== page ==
Dr. Cedric D. Koolen

Principal Investigator 

Laboratory of Materials for Renewable Energy, EPFL 

Research field: 

Nanoparticle synthesis for energy applications 

Research tool:

VSP-G1 nanoparticle generator 

Dr. Koolen, could you share some insights into the specific research topic you and your team are currently exploring? 

We are developing electrocatalysts that can convert CO2 to high-valued products, i.e. acetaldehyde, a base chemical used in the production of drugs, fragrances, and dyes with a market value of over 1.4B USD. The current process not only uses a petrochemical-resourced feedstock, but it also produces a lot of acid waste, so it is not very clean. Our process runs on just water, CO2, and electricity. Quite green. 

Could you describe any challenges or bottlenecks you may have encountered during your research using conventional methods that the VSPARTICLE nanoparticle generator helped you overcome?

I have had to deal first hand with various painstakingly slow and often inconsistently reproducible wet-chemistry recipes to obtain my desired materials. This would take months.  

I personally like this anecdote. I had this collaboration with the Paul Scherrer Institute in Viligen (paper still to come out), for which I needed to produce a batch of Cu nanoparticles. We were on a tight schedule. Without timely delivery, the project would have been delayed by months if not postponed indefinitely.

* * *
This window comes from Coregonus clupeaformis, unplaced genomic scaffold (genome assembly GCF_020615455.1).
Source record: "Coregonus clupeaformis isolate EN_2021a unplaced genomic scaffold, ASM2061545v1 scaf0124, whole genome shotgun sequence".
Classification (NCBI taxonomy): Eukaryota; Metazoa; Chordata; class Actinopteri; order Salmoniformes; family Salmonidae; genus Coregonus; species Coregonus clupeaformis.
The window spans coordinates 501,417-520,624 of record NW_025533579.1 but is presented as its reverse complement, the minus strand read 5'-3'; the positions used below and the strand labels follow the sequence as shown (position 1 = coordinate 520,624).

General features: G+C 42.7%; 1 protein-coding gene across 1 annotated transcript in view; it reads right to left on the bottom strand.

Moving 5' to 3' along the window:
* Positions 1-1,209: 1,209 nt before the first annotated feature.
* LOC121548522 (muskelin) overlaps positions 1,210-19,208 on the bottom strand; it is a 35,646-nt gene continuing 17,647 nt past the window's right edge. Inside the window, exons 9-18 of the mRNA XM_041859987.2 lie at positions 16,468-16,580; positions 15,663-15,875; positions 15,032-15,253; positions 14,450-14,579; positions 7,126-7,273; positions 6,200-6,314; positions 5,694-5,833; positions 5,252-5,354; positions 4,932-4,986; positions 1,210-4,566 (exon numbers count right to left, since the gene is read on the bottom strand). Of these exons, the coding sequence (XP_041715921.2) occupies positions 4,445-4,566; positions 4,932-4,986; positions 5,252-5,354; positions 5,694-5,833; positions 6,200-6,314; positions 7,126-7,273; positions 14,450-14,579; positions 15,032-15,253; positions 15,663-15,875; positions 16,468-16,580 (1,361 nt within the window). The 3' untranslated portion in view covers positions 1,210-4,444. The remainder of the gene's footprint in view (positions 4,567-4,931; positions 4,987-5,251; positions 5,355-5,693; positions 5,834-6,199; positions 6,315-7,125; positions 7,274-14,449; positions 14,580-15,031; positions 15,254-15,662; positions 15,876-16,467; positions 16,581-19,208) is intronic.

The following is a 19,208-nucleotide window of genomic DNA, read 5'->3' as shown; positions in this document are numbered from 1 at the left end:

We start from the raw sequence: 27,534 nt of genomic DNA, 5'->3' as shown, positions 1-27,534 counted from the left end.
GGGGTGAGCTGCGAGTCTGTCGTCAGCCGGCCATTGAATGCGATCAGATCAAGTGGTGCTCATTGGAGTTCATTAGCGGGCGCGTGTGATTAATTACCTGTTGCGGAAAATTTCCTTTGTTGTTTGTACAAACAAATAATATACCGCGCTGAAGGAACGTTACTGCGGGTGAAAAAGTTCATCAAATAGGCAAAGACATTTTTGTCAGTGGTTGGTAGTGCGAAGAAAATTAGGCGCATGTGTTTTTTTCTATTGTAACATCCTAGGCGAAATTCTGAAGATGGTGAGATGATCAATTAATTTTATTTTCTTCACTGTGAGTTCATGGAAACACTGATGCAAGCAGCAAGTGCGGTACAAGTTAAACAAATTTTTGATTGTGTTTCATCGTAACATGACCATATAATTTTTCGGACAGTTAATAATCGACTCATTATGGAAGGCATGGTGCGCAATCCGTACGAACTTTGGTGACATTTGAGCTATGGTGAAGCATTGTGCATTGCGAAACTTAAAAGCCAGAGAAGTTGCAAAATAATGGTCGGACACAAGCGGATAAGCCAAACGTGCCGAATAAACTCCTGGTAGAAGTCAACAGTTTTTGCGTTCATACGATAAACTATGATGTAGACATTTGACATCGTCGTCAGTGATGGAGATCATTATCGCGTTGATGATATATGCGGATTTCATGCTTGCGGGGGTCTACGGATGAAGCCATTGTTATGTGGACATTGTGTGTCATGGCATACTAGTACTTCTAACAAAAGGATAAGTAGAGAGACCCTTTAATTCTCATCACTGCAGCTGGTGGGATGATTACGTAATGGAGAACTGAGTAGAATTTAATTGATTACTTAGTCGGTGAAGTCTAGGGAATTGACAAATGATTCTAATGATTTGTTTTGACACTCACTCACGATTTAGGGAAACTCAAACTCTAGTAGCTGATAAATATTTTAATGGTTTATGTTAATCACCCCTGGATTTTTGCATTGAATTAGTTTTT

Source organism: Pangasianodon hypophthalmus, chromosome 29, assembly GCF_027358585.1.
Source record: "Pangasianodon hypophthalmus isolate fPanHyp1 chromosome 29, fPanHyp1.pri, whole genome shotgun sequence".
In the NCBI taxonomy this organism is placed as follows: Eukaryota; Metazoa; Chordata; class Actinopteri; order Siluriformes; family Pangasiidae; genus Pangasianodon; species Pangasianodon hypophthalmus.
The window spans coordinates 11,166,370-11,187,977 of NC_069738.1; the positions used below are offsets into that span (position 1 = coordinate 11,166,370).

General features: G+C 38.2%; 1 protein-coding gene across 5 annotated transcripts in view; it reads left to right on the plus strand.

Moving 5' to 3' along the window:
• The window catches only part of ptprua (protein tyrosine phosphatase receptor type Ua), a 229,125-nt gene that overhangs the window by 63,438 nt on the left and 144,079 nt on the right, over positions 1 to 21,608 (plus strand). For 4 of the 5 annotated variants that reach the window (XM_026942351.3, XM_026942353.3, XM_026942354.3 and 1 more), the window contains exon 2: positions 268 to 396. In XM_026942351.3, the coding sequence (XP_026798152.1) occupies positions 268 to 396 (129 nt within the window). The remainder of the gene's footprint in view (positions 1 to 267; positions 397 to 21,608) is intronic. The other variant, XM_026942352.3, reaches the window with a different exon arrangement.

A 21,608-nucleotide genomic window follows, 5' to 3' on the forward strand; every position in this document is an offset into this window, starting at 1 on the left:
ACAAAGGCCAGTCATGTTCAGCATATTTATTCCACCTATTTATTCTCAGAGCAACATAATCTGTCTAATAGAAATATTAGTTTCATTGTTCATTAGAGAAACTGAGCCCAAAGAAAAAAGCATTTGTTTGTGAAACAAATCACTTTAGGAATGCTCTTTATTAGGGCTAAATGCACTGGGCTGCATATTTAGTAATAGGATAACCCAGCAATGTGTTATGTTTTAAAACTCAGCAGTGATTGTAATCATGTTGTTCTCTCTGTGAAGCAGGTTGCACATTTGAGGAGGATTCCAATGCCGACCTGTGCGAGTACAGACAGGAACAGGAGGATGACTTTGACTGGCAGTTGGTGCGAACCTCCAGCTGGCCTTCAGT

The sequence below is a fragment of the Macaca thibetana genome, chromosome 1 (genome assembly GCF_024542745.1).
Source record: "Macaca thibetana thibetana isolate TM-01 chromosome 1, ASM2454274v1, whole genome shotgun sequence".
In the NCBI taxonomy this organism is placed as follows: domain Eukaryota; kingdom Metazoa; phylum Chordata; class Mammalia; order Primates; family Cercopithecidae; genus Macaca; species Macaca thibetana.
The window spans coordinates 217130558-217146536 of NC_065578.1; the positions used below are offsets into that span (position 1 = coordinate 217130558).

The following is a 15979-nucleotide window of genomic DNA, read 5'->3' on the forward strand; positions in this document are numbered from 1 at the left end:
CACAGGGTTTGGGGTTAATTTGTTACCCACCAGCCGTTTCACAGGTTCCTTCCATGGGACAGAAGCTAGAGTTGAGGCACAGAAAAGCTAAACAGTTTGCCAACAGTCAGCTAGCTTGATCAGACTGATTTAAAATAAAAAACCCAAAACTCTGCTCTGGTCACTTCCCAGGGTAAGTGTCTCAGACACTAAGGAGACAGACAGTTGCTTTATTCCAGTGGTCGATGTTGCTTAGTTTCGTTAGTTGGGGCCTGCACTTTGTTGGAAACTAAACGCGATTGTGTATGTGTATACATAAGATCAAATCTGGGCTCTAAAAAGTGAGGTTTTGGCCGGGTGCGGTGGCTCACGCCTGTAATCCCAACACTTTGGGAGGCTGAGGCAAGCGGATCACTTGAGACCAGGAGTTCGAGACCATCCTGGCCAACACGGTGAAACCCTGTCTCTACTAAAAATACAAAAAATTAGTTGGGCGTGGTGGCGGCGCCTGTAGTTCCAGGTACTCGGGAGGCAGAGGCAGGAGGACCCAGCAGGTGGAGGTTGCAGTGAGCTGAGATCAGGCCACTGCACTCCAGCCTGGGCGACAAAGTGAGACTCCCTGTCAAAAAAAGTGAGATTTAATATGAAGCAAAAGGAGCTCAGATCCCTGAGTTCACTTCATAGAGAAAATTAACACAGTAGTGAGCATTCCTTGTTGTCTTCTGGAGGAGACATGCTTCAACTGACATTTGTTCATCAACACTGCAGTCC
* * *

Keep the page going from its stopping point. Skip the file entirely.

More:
After having spent months on building up a working synthesis protocol, come due date, the synthesis stopped working. I had to spend literally day and night, two weeks straight to come up with an alternative in time.  

After the whole ordeal, it turned out that the reagent distributor had changed suppliers and the quality of the precursor we had been using all of a sudden changed. In critical moments like that, consistent reproducibility is key. 

VSPARTICLE’s tool offers just that. Once the instrument is calibrated, it works every time. 

How has the VSPARTICLE's tool impacted your research and development projects?

Our desired material has been produced using the wet-chemistry route in the past. Unfortunately, since this material is so extremely unstable, it has always required organic molecules (ligands) to keep it from aggregating. This changes its properties so dramatically that it cannot function properly. VSPARTICLE’s tool has enabled us to produce exactly the right type of material, without the use of any additives and or stabilizers. And this had major implications. 

Could you provide an example of improvements or breakthroughs achieved through the application of VSP devices in your work?

The bimetallic cluster electrocatalysts we produce with the nanoparticle generator have resulted in an extremely high selectivity towards acetaldehyde (>90%). This is so significant that we have received interest from industry. And why we have patented the technology. 


Any final comments on how VSPARTICLE's technology can drive innovation? 

The beauty of the VSP-G1 is that if another laboratory uses our recipe, they can reproduce our synthesis practically instantly. This means that a network of laboratories can be built up with completely different areas of expertise that can all work together. Instead of trying to collect researchers with a vast capacity of skills in one location, one can connect them internationally through the device. This could speed really up finding that breakthrough material. And this is exactly the route we are taking. Collaboratively de-risk our tech to make it industry-ready.


The VSP-G1 Nanoparticle Generator can either be used as a standalone nano aerosol source or combined with different deposition modules to prepare advanced nanomaterials.

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